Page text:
Have you ever prayed, “How long, O Lord?” Or wondered if God really does hear and answer?

Looking at world conditions today, do you question God’s sovereignty, asking, “Is He really in control? And if He is, why does He allow such evil to exist?”

Perhaps you’ve even wondered if God even exists.

If so, join the prophet Habakkuk—and the rest of us.

Who’s Habakkuk, you may ask. An Old Testament prophet who questioned what was going on in the world around him and how God was and wasn’t dealing with it.

The book he wrote (three chapters tucked away in the latter part of the Old Testament), rather than a direct message from God to the people of Judah, is a dialogue between Habakkuk and God. It’s a record of Habakkuk’s wrestling with the same issues we wrestle with today, God’s answers, and Habakkuk’s response to those answers.

Written in about 607 B.C., the book describes the social corruption and spiritual apostasy of God’s chosen people, the Israelites. Habakkuk asks God two questions: “Why does evil in Judah go unpunished?” And, when God answered that judgment was coming by way of the Babylonians, “How can a just God use wicked Babylonia to punish a people more righteous than themselves?”

Does that sound familiar? I don’t have to go into detail about social corruption and spiritual apostasy in today’s world, do I?

But I’d like to share with you five truths I gleaned from the book of Habakkuk—truths I believe Habakkuk also learned.

First, God is sovereign. No matter how chaotic and out-of-control the world seems to be, God’s plan and purpose will prevail. He is in control.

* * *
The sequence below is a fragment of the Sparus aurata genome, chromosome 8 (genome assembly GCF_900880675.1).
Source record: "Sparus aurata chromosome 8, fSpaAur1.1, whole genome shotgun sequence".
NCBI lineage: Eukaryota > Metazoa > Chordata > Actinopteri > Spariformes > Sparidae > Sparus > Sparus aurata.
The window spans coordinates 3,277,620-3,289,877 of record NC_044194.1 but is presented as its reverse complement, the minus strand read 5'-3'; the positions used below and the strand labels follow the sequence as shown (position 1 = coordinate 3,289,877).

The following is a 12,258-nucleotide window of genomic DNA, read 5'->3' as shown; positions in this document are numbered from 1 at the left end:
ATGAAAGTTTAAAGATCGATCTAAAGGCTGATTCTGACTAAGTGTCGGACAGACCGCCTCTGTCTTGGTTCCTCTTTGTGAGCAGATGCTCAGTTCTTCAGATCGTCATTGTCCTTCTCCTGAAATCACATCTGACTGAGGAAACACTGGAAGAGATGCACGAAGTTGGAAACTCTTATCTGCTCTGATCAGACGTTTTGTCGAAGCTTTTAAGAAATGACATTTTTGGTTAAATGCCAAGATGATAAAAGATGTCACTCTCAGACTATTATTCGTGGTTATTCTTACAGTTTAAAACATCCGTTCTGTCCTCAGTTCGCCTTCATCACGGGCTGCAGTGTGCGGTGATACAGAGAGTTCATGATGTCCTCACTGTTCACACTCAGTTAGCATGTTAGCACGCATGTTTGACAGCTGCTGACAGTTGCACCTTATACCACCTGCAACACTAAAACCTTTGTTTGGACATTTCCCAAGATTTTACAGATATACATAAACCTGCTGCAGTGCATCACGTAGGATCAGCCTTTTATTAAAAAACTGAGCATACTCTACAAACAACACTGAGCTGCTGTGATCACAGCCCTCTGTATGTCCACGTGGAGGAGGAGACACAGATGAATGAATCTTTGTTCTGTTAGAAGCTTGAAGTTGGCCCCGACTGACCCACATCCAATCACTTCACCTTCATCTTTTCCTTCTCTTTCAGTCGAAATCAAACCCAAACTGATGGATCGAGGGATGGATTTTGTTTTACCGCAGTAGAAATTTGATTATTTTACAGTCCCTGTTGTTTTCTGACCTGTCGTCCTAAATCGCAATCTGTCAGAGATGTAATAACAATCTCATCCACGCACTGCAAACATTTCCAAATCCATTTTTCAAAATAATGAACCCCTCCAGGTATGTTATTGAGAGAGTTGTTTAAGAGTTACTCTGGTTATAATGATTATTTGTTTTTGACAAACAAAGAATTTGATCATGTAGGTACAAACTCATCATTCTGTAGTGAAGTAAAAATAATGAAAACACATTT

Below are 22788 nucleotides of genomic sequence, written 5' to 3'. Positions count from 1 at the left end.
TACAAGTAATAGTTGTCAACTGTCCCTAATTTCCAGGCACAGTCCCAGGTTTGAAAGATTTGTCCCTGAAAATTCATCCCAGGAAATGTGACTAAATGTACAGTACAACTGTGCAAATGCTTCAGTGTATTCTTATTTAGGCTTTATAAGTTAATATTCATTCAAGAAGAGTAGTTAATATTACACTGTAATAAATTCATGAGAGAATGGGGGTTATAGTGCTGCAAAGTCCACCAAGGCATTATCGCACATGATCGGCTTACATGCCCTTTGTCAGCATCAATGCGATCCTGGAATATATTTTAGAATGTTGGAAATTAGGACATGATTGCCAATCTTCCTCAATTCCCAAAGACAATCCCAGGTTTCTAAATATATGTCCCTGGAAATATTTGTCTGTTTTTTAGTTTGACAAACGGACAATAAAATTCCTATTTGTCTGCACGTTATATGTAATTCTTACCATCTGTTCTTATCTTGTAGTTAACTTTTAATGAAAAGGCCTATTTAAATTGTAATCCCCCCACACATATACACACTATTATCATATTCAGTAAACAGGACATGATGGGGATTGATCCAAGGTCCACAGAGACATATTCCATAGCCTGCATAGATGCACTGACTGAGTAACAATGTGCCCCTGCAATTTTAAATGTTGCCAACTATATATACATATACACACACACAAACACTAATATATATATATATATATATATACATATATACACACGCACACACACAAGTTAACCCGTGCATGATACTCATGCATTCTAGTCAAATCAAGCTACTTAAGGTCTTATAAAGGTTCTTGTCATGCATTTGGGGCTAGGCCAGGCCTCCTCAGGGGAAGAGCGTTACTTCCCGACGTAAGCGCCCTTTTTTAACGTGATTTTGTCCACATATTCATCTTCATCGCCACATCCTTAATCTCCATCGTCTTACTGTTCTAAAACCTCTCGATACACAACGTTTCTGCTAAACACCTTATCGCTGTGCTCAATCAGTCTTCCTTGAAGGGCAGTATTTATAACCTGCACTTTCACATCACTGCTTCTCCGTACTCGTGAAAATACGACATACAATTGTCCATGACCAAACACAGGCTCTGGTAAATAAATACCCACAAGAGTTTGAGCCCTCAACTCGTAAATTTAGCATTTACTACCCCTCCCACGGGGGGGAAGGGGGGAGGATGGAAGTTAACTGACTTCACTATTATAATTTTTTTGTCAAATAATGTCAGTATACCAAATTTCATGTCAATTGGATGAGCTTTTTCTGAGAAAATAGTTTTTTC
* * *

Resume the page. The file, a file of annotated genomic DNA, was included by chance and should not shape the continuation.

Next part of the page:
Second, God’s timetable is not our timetable. “For a thousand years in Your sight is like a day that has just gone by, or like a watch in the night” (Psalm 90:4).

Third, God always keeps His promises. What He says He’ll do, He’ll do. The Old Testament is filled with God’s promises and how He kept them, prophecies that history has shown to be fulfilled. How can we doubt that the prophecies that haven’t been fulfilled to date will not be? As He told Habakkuk, “For the revelation awaits an appointed time; it speaks of the end and will not prove false. Though it linger, wait for it; it will certainly come and not delay” (Habakkuk 2:3).

Fourth, trust God—wait patiently (hard to do sometimes, I know) and live by faith (not fear). “The righteous will live by his faith” (Habakkuk 2:4b) was God’s answer to Habakkuk—and to us. Be faithful. Keep doing what is right regardless of what’s going on around you. Remember the words of Paul to the Galatian church: “Let us not get tired of doing what is right, for after a while we will reap a harvest of blessing if we don’t get discouraged and give up” (Galatians 6:9 TLB).

And finally, it’s okay to question God—as long as you’re truly seeking to understand Him, His ways, and His Word and not questioning Him out of defiance and rebellion.

Habakkuk’s book ends with a prayer of praise to God even though he didn’t understand God’s ways.

What about you? Will you still praise Him when you don’t understand?

May I cling to You, Father, even when—especially when—I don’t understand. Amen.

NOTE: Too often we avoid the Old Testament with the mistaken assumption very little is relevant to our modern world. The more I read and study God’s Word, the more I’m convinced that all of it—I repeat, all of it—applies to us today.

Extra tea: Read and meditate on the book of Habakkuk